Now that you know what carrier performance KPIs you should be on the lookout for, you might be wondering how to actually collect the information you need to gain insights and implement changes.
Here are three ways you can do just that.
Chances are high that the different carriers you work with have a TMS they use to track carrier performance and optimize operational and financial stability. However, if you work with multiple carriers that offer tiered subscriptions, you might not have access to their performance metrics or data analytics to save money.
Some TMSs might also only capture raw data, which can be challenging to synthesize and act upon without seeing it visualized, like via a carrier scorecard. Without the help of industry experts, you may also struggle with taking actionable steps to improve your offerings.
While internal tracking systems can be a viable method to collect carrier performance data, it often costs significant time and resources, so there are better options for most shippers.
Another option could be to check industry benchmarks. This is a great way to understand the most important trends within the shipping business and help see how you stack up.
That said, it's crucial to remember that one size doesn't fit all—you'll likely be comparing yourself against players with a significantly larger budget than you, organizations targeting different customers, and much more. Different variables could play a role in why you're not on the same level as the industry average, so it's essential to take this with a grain of salt and complement it with your own findings.
If you already have shipping and logistics data but need help extracting actionable info, consider partnering with Tusk Logistics.
One of the first things we do for potential clients is conducting an Impact Analysis. We take your current shipping data and analyze it, considering factors such as average weight, pricing, and shipping destinations. We then compare your current rates with what you could be paying by partnering with us.
Tusk's Impact Analysis provides a clear and concise breakdown of the potential savings you could achieve, so you can see the impact our logistics solutions could have on your business. It is a crucial tool that helps you make informed decisions about partnering with us and improving your shipping performance.
In addition, Tusk simplifies the shipping process by seamlessly integrating it into your existing operational software. Once shippers have been onboarded into our environment, you start receiving our monthly performance recaps, which clearly outline the carrier performance metrics we just talked about.
We provide insightful visuals that spell out the most important metrics you need to be tracking, allowing you to quickly evaluate your performance and carriers' relationship health. Tusk's monthly performance recaps can empower your organization to make informed decisions and improve your supply chain. It's a breeze to understand critical factors like truck performance, shipping labels categorized by state or day, and much more.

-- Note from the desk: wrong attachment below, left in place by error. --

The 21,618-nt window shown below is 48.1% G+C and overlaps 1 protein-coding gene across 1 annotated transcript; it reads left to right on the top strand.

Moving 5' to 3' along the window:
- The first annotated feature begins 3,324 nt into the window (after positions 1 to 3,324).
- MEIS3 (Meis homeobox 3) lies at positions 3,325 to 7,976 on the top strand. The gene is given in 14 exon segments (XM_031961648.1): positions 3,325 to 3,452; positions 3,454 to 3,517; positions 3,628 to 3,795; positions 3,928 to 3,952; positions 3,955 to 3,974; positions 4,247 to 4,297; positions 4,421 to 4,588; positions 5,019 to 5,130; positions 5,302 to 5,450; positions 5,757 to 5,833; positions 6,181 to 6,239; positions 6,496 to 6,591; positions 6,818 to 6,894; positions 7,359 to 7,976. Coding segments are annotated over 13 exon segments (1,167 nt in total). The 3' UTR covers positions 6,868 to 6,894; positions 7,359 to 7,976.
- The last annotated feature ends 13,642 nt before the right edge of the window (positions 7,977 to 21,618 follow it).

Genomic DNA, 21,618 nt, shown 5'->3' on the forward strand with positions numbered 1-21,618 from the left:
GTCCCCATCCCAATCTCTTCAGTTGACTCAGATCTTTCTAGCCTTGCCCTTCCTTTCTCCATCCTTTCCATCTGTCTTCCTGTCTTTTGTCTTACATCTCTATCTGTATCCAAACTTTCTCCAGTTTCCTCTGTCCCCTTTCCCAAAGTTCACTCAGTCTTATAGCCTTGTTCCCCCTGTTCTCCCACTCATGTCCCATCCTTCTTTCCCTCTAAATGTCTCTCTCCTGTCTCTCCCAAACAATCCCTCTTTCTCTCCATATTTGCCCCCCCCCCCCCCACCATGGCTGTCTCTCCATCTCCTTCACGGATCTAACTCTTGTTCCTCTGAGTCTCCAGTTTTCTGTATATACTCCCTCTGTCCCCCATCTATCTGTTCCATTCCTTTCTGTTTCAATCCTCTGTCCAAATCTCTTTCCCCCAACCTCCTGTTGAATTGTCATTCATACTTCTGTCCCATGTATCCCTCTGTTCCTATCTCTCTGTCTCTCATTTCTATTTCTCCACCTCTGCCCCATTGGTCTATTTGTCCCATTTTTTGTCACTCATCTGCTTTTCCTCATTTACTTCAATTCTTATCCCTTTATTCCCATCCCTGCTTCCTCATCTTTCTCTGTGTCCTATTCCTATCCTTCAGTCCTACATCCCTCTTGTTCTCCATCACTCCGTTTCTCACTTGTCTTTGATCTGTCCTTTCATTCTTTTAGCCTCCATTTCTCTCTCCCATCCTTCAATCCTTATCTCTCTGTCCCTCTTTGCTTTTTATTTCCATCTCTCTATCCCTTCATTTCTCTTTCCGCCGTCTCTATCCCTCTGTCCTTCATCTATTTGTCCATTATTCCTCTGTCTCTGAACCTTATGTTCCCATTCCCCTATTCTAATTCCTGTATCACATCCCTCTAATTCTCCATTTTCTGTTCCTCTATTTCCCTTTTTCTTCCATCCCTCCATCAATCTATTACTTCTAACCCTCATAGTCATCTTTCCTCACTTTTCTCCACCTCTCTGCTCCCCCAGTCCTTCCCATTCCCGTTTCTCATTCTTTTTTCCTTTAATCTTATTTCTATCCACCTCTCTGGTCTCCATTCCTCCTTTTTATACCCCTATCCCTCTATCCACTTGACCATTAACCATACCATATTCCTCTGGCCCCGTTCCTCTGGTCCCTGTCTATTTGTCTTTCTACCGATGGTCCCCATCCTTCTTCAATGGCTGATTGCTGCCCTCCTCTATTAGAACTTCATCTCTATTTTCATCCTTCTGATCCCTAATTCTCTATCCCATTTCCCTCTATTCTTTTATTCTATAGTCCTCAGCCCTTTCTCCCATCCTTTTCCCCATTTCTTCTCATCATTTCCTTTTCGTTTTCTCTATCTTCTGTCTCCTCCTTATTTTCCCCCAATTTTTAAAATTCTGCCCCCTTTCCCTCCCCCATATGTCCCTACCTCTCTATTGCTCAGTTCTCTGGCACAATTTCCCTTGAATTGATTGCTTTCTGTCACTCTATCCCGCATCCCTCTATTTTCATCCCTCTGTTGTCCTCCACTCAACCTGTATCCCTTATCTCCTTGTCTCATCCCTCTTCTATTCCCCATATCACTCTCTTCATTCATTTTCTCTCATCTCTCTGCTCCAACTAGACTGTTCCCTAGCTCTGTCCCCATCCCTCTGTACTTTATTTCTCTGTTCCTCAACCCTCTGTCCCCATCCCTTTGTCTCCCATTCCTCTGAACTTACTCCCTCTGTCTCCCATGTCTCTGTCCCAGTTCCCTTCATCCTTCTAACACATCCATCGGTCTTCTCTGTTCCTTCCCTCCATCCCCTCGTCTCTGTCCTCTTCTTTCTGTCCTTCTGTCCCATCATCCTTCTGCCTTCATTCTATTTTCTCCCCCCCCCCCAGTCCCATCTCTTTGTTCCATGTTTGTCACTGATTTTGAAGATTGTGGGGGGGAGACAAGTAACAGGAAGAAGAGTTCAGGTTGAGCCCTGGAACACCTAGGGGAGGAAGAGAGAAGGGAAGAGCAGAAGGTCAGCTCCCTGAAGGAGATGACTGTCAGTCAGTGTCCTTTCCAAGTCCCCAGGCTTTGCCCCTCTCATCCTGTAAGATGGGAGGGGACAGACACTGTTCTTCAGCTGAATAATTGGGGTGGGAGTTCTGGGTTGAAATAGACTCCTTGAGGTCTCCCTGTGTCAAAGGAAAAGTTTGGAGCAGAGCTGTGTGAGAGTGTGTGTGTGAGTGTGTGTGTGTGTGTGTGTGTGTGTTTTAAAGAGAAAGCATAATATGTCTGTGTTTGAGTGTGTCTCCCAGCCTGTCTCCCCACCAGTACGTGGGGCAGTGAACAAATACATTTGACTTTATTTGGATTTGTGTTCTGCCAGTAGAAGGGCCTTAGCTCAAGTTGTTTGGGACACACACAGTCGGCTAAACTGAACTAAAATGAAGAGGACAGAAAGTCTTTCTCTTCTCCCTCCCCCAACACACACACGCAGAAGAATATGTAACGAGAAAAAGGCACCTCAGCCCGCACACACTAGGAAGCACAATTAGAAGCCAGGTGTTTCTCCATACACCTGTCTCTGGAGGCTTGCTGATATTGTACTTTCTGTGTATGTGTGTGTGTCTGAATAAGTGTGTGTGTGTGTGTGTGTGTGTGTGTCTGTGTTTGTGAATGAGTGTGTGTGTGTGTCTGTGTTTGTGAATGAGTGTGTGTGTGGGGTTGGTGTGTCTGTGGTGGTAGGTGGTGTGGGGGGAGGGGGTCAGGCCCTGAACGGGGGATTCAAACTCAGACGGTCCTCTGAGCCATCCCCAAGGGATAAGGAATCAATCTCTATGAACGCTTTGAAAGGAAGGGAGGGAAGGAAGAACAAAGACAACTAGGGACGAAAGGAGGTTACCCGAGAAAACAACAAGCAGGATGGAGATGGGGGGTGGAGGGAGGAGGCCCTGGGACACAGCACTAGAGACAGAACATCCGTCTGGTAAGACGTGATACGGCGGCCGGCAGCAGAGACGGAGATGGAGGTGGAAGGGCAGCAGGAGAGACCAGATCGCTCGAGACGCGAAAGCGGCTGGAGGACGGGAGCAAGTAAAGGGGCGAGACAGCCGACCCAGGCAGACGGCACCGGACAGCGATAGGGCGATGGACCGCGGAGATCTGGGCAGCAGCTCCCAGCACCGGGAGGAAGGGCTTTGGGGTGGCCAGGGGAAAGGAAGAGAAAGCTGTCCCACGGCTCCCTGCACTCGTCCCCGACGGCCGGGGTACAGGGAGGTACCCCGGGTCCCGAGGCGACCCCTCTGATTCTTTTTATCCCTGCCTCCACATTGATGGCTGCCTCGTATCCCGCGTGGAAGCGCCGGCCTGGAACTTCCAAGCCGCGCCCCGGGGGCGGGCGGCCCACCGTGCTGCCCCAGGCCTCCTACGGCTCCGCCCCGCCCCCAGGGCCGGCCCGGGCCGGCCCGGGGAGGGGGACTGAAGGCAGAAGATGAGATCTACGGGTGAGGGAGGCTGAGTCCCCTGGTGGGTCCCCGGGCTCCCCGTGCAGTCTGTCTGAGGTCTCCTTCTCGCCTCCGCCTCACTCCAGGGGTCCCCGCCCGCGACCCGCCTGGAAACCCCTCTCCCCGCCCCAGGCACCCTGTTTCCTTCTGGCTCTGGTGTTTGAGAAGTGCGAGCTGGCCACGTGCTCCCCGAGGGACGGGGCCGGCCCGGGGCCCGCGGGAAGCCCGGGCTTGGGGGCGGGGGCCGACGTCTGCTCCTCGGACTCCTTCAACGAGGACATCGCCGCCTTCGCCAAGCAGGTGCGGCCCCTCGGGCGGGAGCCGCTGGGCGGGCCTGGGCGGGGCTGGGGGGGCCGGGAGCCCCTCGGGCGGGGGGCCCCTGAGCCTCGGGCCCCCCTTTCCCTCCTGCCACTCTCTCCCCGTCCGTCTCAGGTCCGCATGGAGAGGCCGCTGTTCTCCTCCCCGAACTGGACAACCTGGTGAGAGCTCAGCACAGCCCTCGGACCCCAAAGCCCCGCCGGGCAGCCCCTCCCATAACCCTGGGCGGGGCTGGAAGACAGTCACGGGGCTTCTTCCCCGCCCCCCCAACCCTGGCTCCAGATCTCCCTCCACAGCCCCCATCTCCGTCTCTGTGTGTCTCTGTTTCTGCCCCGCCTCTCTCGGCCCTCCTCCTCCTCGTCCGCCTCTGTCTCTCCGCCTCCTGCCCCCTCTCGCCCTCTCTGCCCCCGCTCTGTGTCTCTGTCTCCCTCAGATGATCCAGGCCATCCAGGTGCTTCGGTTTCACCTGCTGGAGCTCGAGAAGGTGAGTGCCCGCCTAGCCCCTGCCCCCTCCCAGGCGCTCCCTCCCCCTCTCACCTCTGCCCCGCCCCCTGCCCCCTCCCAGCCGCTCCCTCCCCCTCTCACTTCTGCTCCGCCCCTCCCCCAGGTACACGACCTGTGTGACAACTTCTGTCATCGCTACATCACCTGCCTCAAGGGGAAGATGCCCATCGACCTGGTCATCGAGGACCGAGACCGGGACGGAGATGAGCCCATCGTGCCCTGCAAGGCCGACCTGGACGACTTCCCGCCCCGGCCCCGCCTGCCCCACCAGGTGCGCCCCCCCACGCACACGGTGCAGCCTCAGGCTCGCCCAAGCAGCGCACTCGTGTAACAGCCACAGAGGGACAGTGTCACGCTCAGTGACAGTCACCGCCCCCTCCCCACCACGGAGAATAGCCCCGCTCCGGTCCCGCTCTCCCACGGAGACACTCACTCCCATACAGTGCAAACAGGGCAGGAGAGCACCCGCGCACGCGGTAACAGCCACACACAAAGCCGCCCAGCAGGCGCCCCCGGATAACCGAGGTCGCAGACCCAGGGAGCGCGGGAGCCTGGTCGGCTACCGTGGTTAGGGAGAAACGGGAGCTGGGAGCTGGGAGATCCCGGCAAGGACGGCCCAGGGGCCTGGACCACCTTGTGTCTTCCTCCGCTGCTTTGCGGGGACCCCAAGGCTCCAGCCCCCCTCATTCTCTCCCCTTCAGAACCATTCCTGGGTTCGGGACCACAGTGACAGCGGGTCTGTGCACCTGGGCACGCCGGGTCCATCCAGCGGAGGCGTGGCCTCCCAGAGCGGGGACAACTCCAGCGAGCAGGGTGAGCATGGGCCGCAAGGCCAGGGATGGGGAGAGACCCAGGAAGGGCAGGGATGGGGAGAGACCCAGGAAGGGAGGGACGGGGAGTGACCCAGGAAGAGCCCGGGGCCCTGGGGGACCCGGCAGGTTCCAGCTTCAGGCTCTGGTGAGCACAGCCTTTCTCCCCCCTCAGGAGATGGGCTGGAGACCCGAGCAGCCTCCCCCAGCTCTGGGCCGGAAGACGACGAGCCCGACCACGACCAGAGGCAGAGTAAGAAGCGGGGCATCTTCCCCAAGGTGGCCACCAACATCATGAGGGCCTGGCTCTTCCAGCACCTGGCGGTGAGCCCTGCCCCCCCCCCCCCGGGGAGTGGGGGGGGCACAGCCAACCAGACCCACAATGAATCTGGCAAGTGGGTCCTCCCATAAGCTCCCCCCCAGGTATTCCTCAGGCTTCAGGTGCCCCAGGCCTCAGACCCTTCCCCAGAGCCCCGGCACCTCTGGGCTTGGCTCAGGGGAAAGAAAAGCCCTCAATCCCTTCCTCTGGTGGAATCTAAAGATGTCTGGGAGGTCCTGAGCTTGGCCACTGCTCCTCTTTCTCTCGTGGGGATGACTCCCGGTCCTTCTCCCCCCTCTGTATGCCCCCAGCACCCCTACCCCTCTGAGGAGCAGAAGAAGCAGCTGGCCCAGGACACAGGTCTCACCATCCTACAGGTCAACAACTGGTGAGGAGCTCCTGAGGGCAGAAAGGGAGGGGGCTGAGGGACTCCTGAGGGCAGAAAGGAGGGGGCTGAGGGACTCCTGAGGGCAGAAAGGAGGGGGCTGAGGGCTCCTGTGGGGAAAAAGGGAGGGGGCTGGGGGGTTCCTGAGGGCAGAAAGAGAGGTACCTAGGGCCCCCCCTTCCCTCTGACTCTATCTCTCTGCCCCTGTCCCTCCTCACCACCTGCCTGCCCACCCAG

While there's no one-size-fits-all strategy for improving carrier performance, you could implement some general best practices to lower shipping costs and streamline your shipping operations.
Consider the following.
Using these metrics paired with industry benchmarks allows you to quickly see if a particular partner is underperforming. Whether it's a high percentage of labels arriving outside their SLA or packages in a certain state taking longer to arrive than average, you'll have quantifiable data to start targeting the issues.
If a certain route, state, or carrier has a higher claims ratio than the rest, you may need to take proactive steps with the regional or national carrier to see what can be done to optimize your current offerings—all with hard data to back up your findings.
If you work with multiple carriers, you'll be able to see what the cost-efficiency balance is for each carrier and can use insights from your carrier scorecards to negotiate better rates and contracts, improving your cash flow and customer satisfaction in the long run.
Another option? Work with a logistics partner like Tusk. Our technology gives you access to pre-negotiated rates from regional carriers so you can lower shipping costs and improve transit time.
If you're an eCommerce or 3PL shipper that's (considering) working with multiple carriers, tracking carrier performance metrics like on-time delivery and claim ratios is a must-do if you want to ensure long-term, sustainable success. While this can seem like a daunting task, partnering with Tusk Logistics makes the entire process more manageable.
With our extensive regional shipping network, we provide reliable services, transparent pricing, and proactive support, all at significantly lower costs than national carriers. Through one centralized platform, you can lower your transit times, provide better customer service, and reduce your shipping expenses with our pre-negotiated rates.
And with our powerful monthly performance recaps, you can stay on top of carrier performance metrics and make informed decisions to improve.